Saturday, February 26, 2011

Ora Foster's Fifteen Minutes

Once upon a time, there was a young man from the Rochester-Pontiac area named Ora Archie Foster. When he was 21 years old, he left his work as a welder and enlisted in the U.S. Army just a couple of weeks before the Japanese attack on Pearl Harbor. Ora advanced quickly from private to corporal, and was sent to England, where he would serve as a member of the 509th Parachute Infantry Regiment.

On a September day in 1942, Ora Foster found himself traveling on foot through the countryside in Gloucestershire, England, when he decided to hitch a ride from a passing automobile. Apparently he did not consider, as any of us would today, that such an act might get him into considerable trouble or danger. Instead, he accepted a ride from two pleasant ladies in a large automobile and spent about forty-five minutes in their company, entertaining them with a constant stream of chatter, and commenting about his host country that "there's no place like home, but this is a nice place for a vacation." When he reached the end of his journey and thanked his hostess for the ride, she said to him,"You don't know who I am, do you?"

Cpl. Foster recalled that he could have been "knocked over with a feather" when his traveling companion identified herself as the Queen Mother, Mary, widow of the late King George V and mother of the reigning monarch, King George VI. Ora Foster's story made international news a few days later. His encounter was reported in the New York Times under the headline "The Private and the Queen," and he rated a mention in the "People" column of Time Magazine in the September 14, 1942 issue.

The New York Times account claimed that Foster was from Rochester, Michigan, but other accounts identified his home as Pontiac. I don't know which is accurate, but Ora Foster lived in Lake Orion after the war and was employed by Fisher Body for 30 years. He died in 1998 and is buried in Ottawa Park Cemetery in Waterford Township. His obituary mentioned his military service in World War II but omits any mention of his friendly chat with the Queen Mother.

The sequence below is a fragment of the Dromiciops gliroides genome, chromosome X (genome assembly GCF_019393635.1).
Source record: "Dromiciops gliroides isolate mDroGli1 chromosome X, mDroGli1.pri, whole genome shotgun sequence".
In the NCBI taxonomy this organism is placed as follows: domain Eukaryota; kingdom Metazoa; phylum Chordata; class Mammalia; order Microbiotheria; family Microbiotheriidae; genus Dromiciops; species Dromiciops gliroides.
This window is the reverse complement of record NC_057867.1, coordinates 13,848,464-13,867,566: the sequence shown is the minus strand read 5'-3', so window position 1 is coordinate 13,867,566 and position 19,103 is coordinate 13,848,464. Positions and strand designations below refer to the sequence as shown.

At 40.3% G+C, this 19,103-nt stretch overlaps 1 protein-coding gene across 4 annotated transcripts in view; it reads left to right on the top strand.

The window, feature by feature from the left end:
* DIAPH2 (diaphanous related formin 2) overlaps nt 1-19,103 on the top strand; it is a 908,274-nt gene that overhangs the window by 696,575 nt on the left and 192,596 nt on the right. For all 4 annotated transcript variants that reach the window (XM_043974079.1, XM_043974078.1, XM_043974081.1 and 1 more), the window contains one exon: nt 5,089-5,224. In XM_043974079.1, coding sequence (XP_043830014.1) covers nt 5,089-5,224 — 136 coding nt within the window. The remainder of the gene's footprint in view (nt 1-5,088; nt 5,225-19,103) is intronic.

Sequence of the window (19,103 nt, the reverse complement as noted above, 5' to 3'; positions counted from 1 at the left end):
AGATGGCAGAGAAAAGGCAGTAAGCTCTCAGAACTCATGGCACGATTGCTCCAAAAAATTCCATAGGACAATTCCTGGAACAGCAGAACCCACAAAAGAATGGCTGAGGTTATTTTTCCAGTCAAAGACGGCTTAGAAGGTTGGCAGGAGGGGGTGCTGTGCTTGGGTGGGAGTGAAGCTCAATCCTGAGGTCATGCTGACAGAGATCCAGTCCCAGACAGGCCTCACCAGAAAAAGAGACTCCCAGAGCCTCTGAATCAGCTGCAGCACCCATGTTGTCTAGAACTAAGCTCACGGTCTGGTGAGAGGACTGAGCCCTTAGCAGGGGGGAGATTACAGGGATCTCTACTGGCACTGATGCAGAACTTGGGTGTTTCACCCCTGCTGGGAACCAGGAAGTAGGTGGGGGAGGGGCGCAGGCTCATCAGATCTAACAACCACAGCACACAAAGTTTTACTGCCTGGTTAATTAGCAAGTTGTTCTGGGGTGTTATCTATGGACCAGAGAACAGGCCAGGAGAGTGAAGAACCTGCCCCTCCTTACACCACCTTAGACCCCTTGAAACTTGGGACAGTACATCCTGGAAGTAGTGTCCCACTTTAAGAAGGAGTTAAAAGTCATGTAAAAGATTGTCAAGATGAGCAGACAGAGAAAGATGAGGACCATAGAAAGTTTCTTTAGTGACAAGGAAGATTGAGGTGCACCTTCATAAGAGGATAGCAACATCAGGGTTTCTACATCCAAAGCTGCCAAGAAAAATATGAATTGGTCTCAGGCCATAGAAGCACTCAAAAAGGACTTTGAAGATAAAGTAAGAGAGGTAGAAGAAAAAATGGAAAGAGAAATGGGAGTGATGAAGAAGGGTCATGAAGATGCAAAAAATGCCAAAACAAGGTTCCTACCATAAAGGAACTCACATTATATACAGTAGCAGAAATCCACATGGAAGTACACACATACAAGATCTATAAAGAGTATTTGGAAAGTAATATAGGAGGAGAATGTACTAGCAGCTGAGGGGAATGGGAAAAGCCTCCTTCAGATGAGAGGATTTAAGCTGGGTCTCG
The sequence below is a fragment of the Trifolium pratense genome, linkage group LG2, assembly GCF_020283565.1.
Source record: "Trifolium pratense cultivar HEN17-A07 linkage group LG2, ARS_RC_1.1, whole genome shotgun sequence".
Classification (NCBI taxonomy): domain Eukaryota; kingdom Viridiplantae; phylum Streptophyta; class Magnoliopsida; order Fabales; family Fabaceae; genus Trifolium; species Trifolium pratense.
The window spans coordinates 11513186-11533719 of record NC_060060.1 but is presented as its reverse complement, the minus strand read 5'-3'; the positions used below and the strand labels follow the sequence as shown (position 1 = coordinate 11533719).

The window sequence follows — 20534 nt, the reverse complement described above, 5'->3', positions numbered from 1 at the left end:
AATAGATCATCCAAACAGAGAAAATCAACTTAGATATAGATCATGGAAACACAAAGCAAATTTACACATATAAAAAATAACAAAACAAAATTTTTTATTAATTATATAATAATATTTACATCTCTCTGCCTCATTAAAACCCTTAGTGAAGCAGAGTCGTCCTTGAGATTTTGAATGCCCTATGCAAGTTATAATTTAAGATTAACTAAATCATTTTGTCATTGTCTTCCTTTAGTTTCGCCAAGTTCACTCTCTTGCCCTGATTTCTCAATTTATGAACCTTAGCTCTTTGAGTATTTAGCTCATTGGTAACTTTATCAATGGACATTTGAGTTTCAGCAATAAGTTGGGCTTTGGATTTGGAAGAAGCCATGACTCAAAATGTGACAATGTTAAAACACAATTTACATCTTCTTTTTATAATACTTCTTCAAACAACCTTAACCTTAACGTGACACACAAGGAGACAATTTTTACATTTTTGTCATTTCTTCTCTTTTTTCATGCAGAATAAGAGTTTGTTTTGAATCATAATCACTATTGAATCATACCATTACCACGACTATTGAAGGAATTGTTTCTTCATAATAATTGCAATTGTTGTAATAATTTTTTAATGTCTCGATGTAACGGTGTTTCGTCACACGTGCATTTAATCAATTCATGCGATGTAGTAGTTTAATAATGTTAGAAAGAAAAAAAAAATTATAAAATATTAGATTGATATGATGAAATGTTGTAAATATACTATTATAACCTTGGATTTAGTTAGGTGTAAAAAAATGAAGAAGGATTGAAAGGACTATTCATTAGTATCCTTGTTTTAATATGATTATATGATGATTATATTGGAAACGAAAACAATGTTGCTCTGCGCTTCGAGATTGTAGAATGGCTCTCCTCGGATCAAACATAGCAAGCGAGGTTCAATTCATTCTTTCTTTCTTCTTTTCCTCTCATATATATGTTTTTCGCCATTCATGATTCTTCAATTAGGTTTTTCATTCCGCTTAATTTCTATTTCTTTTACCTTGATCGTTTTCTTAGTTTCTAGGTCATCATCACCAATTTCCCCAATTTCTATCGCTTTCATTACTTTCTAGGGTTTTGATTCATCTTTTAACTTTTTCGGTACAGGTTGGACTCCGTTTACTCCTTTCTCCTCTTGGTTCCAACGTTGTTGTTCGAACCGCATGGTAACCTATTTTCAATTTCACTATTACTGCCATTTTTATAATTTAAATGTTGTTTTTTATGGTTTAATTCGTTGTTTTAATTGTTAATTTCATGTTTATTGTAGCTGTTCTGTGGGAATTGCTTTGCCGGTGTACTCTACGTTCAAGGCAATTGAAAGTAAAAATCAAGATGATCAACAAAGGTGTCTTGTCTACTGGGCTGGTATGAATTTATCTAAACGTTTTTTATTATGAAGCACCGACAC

A photo of Ora Foster is included in this news story from the St. Petersburg Times.

Saturday, February 19, 2011

Subdivision Stories: North Hill Gardens

Lying east of Rochester Road and south of Tienken, the North Hill Gardens subdivision was opened in 1941 in part to answer the community's desperate need for additional housing for defense workers. During the summer of 1941, National Twist Drill & Tool Company was expanding its factory on the northeast corner of Tienken & Rochester in order to take on more defense contracts to fill the nation's Lend-Lease orders. McAleer Manufacturing had just moved to Rochester from Detroit in June of 1941, and was readying its factory at Fourth and Water to fill military requisitions for polishes and abrasives. Both companies were hiring more workers, and the Rochester area didn't have enough housing to accommodate their needs.

Three Rochester businessmen joined in partnership to develop the North Hill Gardens subdivision and provide affordable housing for factory workers. They were Ford dealer Larry Jerome, clothier Roy J. McCornac, and lumber dealer Russell Nowels. When the opening of the subdivision was announced in October 1941, the Rochester Clarion made these remarks, which give us a clue to the reason for subdivision's name:
The choice of this site on Tienken road southeast of the new National Twist Drill and Tool Co. plant is especially fortunate. It offers all the conveniences of the village with the low cost of land and beauty of country life. The gracious plots of ground in North Hills subdivision make it possible to have large gardens. Families should have an abundance of fresh vegetables - making it healthful and an economical place to live.
The story went on to comment about the affordability of the housing:
The lots will sell for from $235 to $495. Houses will be built as quickly as needed, the interior roughed in to be finished by the owner.
The street running through North Hill Gardens was named Orchard - a fitting label since the property in the area was an orchard, but the Township of Avon renamed it Red Oak in August 1950, when dozens of street names were changed at the recommendation of the county road commission.

Saturday, February 12, 2011

William Clark Chapman

Most of us who live in Rochester admire the stately Chapman House as we travel down Walnut Street, and the Chapman name is visible elsewhere in our community - in the names of subdivisions, the name of a former lake, and even in the name of a recently-opened restaurant. So who was William C. Chapman, whose home still stands at 311 Walnut?